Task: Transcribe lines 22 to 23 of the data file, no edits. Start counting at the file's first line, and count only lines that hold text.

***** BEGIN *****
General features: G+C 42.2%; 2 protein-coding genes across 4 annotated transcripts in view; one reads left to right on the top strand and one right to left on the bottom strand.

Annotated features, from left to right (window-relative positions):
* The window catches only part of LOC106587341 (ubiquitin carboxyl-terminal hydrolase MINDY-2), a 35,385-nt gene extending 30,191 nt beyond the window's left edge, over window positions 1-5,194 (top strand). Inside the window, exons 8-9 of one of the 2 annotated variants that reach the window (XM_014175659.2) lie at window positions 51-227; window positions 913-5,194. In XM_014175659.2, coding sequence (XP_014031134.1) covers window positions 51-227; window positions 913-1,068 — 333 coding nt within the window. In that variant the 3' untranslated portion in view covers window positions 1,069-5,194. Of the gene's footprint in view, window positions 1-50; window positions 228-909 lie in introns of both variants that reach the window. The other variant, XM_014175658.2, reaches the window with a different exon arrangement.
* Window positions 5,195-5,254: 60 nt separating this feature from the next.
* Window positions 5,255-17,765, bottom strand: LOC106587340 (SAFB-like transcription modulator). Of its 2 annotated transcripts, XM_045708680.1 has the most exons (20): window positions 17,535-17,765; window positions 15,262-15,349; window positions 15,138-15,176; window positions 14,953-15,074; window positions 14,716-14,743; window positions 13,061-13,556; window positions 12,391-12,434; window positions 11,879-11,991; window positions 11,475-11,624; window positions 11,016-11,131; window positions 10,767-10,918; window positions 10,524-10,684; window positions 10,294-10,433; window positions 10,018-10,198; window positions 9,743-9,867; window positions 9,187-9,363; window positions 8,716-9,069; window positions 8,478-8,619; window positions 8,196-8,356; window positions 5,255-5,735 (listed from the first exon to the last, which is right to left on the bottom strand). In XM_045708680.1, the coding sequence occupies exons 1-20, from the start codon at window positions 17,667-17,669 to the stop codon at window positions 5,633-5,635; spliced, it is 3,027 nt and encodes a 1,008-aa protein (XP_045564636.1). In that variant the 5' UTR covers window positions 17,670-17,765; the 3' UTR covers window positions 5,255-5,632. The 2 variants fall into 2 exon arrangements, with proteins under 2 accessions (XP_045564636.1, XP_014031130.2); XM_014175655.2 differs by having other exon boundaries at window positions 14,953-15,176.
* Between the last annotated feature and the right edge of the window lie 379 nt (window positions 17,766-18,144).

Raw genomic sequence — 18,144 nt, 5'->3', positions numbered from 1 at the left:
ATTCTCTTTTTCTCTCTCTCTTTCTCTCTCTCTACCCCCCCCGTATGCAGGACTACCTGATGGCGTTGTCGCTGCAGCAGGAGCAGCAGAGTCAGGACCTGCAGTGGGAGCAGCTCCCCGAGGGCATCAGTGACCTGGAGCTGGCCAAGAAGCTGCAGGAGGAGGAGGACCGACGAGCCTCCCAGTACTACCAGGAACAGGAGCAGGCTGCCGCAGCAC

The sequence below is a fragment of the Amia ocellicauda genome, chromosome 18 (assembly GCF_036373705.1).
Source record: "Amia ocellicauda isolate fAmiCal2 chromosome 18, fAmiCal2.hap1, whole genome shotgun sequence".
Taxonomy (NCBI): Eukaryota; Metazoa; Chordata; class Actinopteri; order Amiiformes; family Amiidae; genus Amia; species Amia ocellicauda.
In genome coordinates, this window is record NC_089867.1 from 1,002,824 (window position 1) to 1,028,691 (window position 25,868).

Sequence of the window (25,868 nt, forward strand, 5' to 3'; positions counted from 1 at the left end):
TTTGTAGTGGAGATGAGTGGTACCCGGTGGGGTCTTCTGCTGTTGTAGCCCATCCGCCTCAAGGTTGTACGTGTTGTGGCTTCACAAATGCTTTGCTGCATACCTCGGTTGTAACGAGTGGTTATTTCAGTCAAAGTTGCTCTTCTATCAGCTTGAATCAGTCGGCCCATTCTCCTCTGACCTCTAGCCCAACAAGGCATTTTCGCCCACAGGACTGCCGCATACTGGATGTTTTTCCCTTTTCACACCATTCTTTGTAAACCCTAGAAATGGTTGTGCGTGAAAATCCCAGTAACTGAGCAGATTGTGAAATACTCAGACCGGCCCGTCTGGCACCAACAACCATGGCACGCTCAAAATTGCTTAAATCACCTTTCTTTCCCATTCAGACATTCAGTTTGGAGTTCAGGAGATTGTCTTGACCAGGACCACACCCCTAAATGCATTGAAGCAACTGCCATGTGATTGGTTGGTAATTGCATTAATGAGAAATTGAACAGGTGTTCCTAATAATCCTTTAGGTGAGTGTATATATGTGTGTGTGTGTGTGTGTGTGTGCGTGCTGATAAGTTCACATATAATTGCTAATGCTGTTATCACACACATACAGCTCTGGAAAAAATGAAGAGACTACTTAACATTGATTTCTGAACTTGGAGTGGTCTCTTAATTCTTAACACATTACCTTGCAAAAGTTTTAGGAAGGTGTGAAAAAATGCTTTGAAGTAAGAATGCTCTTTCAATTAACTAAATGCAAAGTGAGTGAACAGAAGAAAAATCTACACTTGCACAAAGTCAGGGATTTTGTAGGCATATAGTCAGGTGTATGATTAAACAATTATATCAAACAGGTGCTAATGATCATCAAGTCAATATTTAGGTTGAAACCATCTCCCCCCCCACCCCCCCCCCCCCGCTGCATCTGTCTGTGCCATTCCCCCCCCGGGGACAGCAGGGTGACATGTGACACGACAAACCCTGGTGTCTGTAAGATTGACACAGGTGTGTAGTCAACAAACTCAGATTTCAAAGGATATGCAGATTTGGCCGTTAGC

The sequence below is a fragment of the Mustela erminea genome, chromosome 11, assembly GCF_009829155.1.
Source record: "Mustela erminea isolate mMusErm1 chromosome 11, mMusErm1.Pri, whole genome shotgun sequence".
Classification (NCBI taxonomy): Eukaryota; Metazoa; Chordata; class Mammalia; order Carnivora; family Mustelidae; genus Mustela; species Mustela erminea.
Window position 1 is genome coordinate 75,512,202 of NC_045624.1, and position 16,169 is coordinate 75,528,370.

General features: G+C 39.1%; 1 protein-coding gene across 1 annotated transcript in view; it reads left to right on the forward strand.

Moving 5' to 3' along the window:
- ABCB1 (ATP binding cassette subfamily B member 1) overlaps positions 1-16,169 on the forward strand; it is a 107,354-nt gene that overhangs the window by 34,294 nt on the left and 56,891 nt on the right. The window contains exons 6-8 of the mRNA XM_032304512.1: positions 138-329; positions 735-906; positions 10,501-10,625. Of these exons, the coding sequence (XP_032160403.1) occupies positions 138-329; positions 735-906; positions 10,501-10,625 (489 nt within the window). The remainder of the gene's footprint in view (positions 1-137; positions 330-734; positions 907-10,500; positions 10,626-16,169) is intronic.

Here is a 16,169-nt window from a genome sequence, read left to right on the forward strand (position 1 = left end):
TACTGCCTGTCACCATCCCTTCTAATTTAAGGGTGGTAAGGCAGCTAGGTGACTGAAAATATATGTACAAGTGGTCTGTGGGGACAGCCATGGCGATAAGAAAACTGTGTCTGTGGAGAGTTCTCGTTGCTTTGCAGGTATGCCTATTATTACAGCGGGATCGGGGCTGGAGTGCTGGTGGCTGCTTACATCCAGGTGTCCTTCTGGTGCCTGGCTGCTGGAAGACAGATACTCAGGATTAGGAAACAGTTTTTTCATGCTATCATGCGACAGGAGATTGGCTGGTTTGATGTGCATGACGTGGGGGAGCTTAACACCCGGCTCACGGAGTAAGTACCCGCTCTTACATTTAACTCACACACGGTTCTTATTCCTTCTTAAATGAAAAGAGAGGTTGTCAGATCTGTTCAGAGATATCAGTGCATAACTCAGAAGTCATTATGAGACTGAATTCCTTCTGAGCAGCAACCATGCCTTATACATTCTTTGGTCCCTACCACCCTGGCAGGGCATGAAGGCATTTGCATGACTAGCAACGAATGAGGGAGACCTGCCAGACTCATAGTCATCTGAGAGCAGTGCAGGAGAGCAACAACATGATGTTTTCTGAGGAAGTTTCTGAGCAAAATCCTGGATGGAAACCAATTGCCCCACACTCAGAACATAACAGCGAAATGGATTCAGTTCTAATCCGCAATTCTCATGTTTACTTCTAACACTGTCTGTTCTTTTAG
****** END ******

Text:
Here is a 16,169-nt window from a genome sequence, read left to right on the forward strand (position 1 = left end):
TACTGCCTGTCACCATCCCTTCTAATTTAAGGGTGGTAAGGCAGCTAGGTGACTGAAAATATATGTACAAGTGGTCTGTGGGGACAGCCATGGCGATAAGAAAACTGTGTCTGTGGAGAGTTCTCGTTGCTTTGCAGGTATGCCTATTATTACAGCGGGATCGGGGCTGGAGTGCTGGTGGCTGCTTACATCCAGGTGTCCTTCTGGTGCCTGGCTGCTGGAAGACAGATACTCAGGATTAGGAAACAGTTTTTTCATGCTATCATGCGACAGGAGATTGGCTGGTTTGATGTGCATGACGTGGGGGAGCTTAACACCCGGCTCACGGAGTAAGTACCCGCTCTTACATTTAACTCACACACGGTTCTTATTCCTTCTTAAATGAAAAGAGAGGTTGTCAGATCTGTTCAGAGATATCAGTGCATAACTCAGAAGTCATTATGAGACTGAATTCCTTCTGAGCAGCAACCATGCCTTATACATTCTTTGGTCCCTACCACCCTGGCAGGGCATGAAGGCATTTGCATGACTAGCAACGAATGAGGGAGACCTGCCAGACTCATAGTCATCTGAGAGCAGTGCAGGAGAGCAACAACATGATGTTTTCTGAGGAAGTTTCTGAGCAAAATCCTGGATGGAAACCAATTGCCCCACACTCAGAACATAACAGCGAAATGGATTCAGTTCTAATCCGCAATTCTCATGTTTACTTCTAACACTGTCTGTTCTTTTAG